Alternatively, if you can’t catch the display on 15 August, there are still ways to experience the festival:
- Every summer night between end July to end August (except 15 August), there will be a 15-minute fireworks show at Lake Suwa starting at about 8.30pm.
- The National New Fireworks Competition (全国新作花火競技大会) will be held in early September at Lake Suwa, showcasing experimental, avant-garde fireworks — about 18,000 fireworks which you may not have seen before will be on display, certainly making for a spectacle!
Lake Suwa Fireworks Festival
Festival period: 15 August annually
Approx. time of fireworks display: 7pm~9pm
Nearest station: JR Kami-suwa Station (6-min walk to Suwa Lakeside Park)
Website: suwako-hanabi.com (Japanese), check their Facebook for an English map
|If you’re looking to travel around Nagano and Niigata, why not consider the JR East Pass (Nagano, Niigata)? Enjoy all of the same great features and benefits, such as unlimited train rides and flexible usage, at a cheaper rate!|
4. Aomori Nebuta Fireworks Festival (青森花火大会) — Aomori
Being one of the Three Great Festivals of Tohoku, Aomori Nebuta Festival is filled with festivities through its 6-day itinerary, with the main highlights of this festival being the brightly lit colourful nebuta and the lively street procession.
The fireworks display at the conclusion of the main festival, Aomori Nebuta Fireworks Festival is also a sight in itself, as the large floats themselves join in the final show in a sea of processions along Aomori Bay.
Grab some delicious seafood and festival eats from the yatai stalls before heading down to Aomori Bay to catch 11,000 fireworks lighting up the night sky.
Aomori Nebuta Fireworks Festival
Festival period: 07 August annually
Approx. time of fireworks display: 7:15pm~9pm
Nearest station: JR Aomori Station (5-min walk to festival area)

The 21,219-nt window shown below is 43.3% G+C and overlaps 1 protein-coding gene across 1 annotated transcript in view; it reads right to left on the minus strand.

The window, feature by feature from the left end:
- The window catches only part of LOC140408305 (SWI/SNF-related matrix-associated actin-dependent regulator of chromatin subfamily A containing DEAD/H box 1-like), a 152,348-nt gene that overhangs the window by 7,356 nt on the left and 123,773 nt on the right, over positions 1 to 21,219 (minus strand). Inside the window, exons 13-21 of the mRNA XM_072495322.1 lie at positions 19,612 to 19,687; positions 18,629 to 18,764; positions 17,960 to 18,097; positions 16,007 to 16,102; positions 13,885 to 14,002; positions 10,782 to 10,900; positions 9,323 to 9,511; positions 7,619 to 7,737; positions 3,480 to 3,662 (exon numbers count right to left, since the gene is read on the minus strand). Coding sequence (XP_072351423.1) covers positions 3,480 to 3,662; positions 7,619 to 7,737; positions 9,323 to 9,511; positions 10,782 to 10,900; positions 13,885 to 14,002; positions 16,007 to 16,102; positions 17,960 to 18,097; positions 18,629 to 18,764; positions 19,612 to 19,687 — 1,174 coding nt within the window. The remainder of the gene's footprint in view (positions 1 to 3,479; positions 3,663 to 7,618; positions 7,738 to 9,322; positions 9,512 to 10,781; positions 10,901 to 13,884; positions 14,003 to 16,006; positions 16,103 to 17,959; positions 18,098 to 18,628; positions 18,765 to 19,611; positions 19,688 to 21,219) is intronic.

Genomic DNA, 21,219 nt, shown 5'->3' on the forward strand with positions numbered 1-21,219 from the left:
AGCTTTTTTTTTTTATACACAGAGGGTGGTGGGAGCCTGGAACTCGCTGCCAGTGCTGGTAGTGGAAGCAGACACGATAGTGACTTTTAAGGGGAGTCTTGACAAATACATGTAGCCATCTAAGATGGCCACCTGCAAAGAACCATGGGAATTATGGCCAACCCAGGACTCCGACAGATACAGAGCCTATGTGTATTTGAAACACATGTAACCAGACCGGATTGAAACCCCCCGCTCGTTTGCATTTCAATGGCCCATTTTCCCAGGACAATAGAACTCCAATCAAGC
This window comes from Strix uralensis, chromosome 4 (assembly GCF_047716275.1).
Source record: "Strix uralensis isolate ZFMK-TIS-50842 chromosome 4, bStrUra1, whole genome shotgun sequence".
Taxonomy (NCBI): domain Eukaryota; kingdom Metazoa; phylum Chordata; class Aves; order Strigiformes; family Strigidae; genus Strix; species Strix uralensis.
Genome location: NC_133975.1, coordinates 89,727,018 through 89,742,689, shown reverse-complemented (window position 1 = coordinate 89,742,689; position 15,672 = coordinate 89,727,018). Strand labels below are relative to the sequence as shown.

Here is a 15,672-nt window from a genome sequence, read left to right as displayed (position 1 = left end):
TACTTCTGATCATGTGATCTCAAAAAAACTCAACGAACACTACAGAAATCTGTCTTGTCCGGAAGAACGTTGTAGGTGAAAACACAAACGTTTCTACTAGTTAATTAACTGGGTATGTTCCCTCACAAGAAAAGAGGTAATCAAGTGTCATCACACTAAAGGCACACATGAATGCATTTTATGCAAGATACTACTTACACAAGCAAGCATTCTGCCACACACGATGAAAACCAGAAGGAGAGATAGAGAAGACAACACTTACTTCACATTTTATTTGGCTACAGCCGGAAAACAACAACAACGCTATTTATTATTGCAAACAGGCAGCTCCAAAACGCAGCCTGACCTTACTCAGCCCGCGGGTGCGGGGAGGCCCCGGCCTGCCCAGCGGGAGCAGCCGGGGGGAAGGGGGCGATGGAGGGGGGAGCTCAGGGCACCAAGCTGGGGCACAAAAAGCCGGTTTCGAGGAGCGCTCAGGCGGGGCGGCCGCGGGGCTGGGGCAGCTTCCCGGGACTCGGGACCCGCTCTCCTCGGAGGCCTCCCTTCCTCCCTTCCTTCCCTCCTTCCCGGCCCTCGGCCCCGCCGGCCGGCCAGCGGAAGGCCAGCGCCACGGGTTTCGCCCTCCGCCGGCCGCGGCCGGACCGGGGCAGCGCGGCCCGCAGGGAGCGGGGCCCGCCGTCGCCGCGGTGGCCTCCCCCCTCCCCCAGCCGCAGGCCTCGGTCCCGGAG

Website: www.nebuta.or.jp (Japanese)
5. Sendai Tanabata Fireworks Festival (仙台七夕花火祭) — Miyagi
Held on the eve of the colourful Sendai Tanabata Festival, 16,000 fireworks fill the night sky at the Sendai Tanabata Fireworks Festival to commemorate the start of the celebrations. While fireworks festivals typically happen at waterfronts like rivers and bays, the fireworks set off here are specially done so in the middle of the city, so it’s possible to behold wherever you are in the city. That being said, the best spot to view the pyrotechnics is in Nishi Park, though you’d have to jostle with the crowd for a spot!
This famous festival is well known for thousands of colourful fukinagashi, or paper streamers that line the city’s shopping arcades in commemoration of Tanabata, a traditional event with astrological origins.
A variety of activities and attractions are also lined up throughout the city centre, such as
delicious yatai food, the bon odori mass dance and a variety of traditional performances.
Sendai Tanabata Fireworks Festival
Festival period: 05 August annually
Approx. time of fireworks display: 7pm~8.30pm
Nearest station: JR Sendai Station (24-minute walk to Nishi Park)
6. Akagawa Fireworks Festival (赤川花火大会) — Yamagata
Over 25,000 people flock to the banks of Akagawa (‘red river’) for the Akagawa Fireworks Festival, livening the usually small and quiet town of Tsuruoka, though for good reason.